APRIL-JUNE 2014 || AUSTRALIAN INSOLVENCY JOURNAL 41
Scott Atkins reports on INSOL’s Annual Asia Pacific Conference held in Hong Kong in March.
Sold out months in advance and attended by a record 684 delegates drawn from over 44 countries, it’s no surprise that INSOL Hong Kong was the most successful Annual Regional Conference ever staged by INSOL. Over 100 Australian delegates made the trip to Hong Kong, which is one of the strongest Australian attendances at any INSOL conference.
So what made the conference so special? First, as an important centre of global business and finance, Hong Kong was an inspired choice of location for a conference on international insolvency and restructuring. Second, the technical content of the conference was highly relevant and consistently excellent.
Third, the networking opportunities were exceptional. Fourth, an additional 13 practitioners were appointed as Fellows of INSOL, including Australia’s ninth Fellow, Leonard McCarthy (partner, Henry Davis York and ARITA member). In addition, I was appointed to the INSOL Board, joining Fellow ARITA Board Member Mark Robinson, who is Vice President and Treasurer of INSOL.
For two days prior to the official start of the conference, INSOL ran its usual ancillary program. The Offshore Ancillary meeting was especially popular given the intense interest in funds (of all varieties), many of which are incorporated in the Cayman Islands or British Virgin Islands, but operate in Hong Kong as investment vehicles.
The conference proper began with a captivating keynote address by Mr Mike Smith, CEO of ANZ, entitled ‘The global financial crisis, the Asian century and the transformation of finance’. Smith was then interviewed on stage by the international TV broadcast journalist Ali Moore.
Some of the topics covered in the technical sessions over the next two days (many of which consisted of panels with ARITA representation) were:
- similarities and differences between Chinese and other bankruptcy and restructuring systems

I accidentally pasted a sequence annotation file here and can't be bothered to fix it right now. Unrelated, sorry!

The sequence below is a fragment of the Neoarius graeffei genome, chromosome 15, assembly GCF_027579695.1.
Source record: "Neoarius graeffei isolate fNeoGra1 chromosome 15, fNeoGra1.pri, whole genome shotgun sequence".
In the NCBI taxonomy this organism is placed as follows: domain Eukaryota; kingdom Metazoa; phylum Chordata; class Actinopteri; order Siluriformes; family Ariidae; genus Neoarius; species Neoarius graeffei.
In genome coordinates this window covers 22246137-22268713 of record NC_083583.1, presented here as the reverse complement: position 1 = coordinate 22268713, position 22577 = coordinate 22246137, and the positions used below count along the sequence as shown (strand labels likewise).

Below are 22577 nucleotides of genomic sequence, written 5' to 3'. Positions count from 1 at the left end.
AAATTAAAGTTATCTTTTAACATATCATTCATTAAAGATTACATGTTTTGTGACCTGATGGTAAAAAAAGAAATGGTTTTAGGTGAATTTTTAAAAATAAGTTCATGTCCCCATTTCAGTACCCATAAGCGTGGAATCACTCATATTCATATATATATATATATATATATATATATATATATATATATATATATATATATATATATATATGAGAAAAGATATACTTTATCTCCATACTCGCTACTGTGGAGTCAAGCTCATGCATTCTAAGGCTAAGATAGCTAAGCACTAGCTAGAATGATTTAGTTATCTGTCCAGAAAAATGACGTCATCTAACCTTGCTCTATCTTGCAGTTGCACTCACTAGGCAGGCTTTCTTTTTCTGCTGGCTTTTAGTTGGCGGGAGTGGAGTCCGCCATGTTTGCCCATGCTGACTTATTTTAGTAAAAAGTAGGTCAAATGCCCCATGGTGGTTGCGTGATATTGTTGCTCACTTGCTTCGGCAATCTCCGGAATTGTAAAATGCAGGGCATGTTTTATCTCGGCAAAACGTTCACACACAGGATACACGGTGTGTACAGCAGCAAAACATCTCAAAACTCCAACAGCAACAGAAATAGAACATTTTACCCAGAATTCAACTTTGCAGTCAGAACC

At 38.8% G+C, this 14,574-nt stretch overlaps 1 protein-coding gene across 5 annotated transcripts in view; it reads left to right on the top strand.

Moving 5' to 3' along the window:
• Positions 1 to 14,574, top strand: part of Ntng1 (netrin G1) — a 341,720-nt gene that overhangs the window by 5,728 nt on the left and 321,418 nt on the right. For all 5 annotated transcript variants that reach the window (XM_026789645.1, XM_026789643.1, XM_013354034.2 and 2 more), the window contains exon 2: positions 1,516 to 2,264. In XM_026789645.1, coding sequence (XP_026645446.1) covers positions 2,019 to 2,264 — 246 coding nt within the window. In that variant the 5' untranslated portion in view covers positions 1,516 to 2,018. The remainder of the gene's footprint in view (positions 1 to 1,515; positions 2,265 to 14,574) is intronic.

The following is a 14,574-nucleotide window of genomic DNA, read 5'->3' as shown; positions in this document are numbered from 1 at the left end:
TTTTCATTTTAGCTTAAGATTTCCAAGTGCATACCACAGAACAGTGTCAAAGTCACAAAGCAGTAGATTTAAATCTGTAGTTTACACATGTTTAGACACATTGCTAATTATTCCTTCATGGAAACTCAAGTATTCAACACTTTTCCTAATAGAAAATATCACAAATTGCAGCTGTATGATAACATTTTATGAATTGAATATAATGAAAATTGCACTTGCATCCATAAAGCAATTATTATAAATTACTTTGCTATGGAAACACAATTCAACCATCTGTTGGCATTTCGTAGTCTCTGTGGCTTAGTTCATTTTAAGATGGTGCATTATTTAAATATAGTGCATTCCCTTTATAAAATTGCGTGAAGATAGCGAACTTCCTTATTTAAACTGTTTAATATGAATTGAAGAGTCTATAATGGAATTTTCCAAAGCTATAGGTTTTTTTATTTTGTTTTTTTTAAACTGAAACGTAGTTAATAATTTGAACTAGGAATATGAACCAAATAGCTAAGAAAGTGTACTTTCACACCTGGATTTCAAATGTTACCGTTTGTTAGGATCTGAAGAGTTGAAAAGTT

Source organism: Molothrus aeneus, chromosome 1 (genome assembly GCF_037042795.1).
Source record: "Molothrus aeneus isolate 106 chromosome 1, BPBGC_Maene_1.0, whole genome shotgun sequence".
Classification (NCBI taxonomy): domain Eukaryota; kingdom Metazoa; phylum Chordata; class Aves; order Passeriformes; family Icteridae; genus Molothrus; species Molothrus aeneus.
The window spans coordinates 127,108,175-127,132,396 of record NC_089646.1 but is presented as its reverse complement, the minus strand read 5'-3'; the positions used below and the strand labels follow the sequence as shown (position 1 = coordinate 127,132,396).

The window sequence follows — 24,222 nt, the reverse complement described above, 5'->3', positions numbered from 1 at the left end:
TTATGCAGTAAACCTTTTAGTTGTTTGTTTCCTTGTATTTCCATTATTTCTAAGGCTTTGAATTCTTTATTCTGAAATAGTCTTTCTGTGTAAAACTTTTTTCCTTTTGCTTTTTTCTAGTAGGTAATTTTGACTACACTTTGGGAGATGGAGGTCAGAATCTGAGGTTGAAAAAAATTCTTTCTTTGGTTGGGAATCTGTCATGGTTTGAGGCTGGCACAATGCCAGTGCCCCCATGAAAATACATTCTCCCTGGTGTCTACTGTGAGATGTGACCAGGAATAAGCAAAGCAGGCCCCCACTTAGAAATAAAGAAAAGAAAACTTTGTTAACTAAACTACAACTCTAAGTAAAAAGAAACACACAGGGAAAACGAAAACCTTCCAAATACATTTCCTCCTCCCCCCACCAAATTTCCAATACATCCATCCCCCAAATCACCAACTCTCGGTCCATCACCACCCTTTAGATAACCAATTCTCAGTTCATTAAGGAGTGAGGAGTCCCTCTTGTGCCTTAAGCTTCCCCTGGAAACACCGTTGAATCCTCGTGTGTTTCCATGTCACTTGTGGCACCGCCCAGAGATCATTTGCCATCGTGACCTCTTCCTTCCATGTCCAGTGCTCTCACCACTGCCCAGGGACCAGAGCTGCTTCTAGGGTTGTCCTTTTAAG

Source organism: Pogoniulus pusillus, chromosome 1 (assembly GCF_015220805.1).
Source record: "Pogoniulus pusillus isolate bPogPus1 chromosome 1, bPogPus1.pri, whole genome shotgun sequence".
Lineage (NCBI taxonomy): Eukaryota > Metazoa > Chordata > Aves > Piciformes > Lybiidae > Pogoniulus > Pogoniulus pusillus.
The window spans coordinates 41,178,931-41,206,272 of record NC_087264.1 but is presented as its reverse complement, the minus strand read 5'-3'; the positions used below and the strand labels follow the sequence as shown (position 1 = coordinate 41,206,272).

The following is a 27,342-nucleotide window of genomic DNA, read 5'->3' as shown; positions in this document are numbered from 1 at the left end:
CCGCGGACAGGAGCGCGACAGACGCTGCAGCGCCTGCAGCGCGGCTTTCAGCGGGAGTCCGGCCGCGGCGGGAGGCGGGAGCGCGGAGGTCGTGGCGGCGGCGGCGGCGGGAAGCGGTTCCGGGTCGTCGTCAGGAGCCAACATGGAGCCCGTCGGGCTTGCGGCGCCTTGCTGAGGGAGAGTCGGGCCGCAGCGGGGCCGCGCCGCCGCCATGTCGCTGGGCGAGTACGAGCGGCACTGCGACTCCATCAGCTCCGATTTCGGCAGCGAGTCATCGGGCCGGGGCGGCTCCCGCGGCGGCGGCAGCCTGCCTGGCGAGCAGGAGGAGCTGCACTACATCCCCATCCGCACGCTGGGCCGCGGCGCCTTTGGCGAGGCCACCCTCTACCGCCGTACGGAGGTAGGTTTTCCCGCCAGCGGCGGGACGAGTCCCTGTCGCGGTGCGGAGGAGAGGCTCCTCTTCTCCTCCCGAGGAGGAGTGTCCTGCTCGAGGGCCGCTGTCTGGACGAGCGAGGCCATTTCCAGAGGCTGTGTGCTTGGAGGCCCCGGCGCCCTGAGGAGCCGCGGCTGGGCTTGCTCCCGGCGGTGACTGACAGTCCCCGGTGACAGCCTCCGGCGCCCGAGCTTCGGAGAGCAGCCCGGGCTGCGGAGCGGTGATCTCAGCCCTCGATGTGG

- restructuring in Asia-Pacific and the role of the chief restructuring officer
- the implementation of the UNCITRAL Model Law on Cross-Border Insolvency across Asia
- challenges arising from European sovereign debt and the restructuring of European banks (with special insights about the challenges in Ukraine).
Three themes that emerged from INSOL Hong Kong are:
1. Cracks are starting to emerge in the Chinese banking system – for the first time, insolvency practitioners working in the region are being retained on genuine insolvency and restructuring engagements for distressed or failed Chinese enterprises.
2. The rise and rise of funds – in the past, hedge funds often generated attractive returns through passive investments in distressed debt. But the increase in the number of funds following that path, coupled with an environment of below-average default rates, has compressed returns.
This phenomenon has fuelled the desire of funds to become more active in restructurings and to extend their geographical reach as a means to generate higher returns. And as this growth has occurred, many are asking rhetorically what this means for the traditional role that banks have played in the restructuring space (that is, they may no longer hold the controlling hand).
3. The shift from west to east – whether this is the Asian century or not, it’s clear particular Asian centres – including Hong Kong, Singapore and Shanghai – are globally significant players in the financial system, and will become significant in the restructuring and insolvency space.
You can download conference papers from INSOL’s website: insol.org